Take your photography to the next level and beyond...

  • NEWS
  • REVIEWS
  • INSPIRATION
  • COMMUNITY
  • COMPETITIONS

Why not join for free today?

Join for Free

Your total photography experience starts here


BenQ DC C1050 Digital Camera Digital Camera Review

BenQ DC C1050 Digital Camera Digital Camera Review - Have BenQ finally conquered the world of digital imaging with the DC C1050? Rebecca Bradley investigates.

 Add Comment

Category : Compact Cameras
Product : BenQ BenQ DC C1050
Rating :
Share :

The DC C1050 is the upgrade model to the DC C1000 released in 2006, including an extra inch of screen, 5x rather than 3x zoom and 9Mb of internal memory instead of 24Mb.

At £99, the DC C1050 is aimed at those wanting a simple, non-fussy budget price camera. For the same price tag you can also buy a Canon PowerShot A550 (7.1Mp), Fuji FinePix Z10fd (7Mp) or Nikon Coolpix L18 (8Mp).
BenQ DC C1050

BenQ DC C1050: Specifications

  • Sensor: CCD - 10.1Mp
  • Zoom: 3x optical, 4 x digital
  • Image Size: 3648 x 2736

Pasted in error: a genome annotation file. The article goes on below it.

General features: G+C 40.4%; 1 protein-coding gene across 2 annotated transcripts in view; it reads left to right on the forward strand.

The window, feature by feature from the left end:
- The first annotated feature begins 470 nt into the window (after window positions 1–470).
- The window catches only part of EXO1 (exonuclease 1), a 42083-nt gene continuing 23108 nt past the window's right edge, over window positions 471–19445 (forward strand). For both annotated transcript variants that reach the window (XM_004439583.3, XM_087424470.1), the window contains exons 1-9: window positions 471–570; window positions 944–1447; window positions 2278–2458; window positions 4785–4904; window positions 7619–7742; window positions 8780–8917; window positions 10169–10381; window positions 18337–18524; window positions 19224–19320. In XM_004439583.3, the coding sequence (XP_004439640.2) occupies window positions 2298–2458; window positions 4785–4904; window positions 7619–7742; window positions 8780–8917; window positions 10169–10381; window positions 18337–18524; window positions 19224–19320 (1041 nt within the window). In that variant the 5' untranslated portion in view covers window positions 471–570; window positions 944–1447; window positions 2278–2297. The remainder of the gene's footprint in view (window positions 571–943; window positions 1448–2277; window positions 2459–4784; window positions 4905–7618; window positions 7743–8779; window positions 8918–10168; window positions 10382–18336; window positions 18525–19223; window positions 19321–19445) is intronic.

• Lens: f/7.94 - 22.71
  • Focus: TTL Auto
  • Focus range: Normal: 40cm - infinity, Macro: 10cm
  • Metering: Center, Multi, Spot
  • ISO Sensitivity: Auto, 50, 100, 200, 400, 800, 1000
  • White Balance: Auto, Sunny, Cloudy, Tungsten, Fluorescent_H, Fluorescent_L, MWB
  • Scene Modes: Landscape, Backlight, Night Scene, Snow, Fireworks, Building, High ISO Portrait, Food, Text, Kids, Sunset.
  • Macro: 10cm
  • Monitor: 2.4in TFT LCD
  • Movie Mode: Yes
  • Storage: 9Mb Internal, SD
  • Batteries: 2 x AA
  • Video Output: Yes
  • Size/Weight: 91.5 x 61.5 x 26mm – 140g
  • Transfer: USB 2.0
     

BenQ DC C1050 SideBenQ DC C1050: Modes and Features
The program mode of the DC C1050 offers quite a lot of control allowing the user to change the aperture and shutter speed of the camera, resolution, image quality, metering mode, white balance, ISO, exposure drive mode, AEB (Auto Exposure Bracketing), highlight areas, sharpness and effect (phew!).

Then there is a movie mode as well as a Shake Free setting which works to reduce blur caused by camera movement by selecting a higher ISO setting in low light conditions.

Scene modes offered here include Landscape, Backlight (changes metering for backlit subjects), Night Scene, Snow, Fireworks, Building, High ISO Portrait, Food, Text, Kids, Sunset and a Voice Recording option.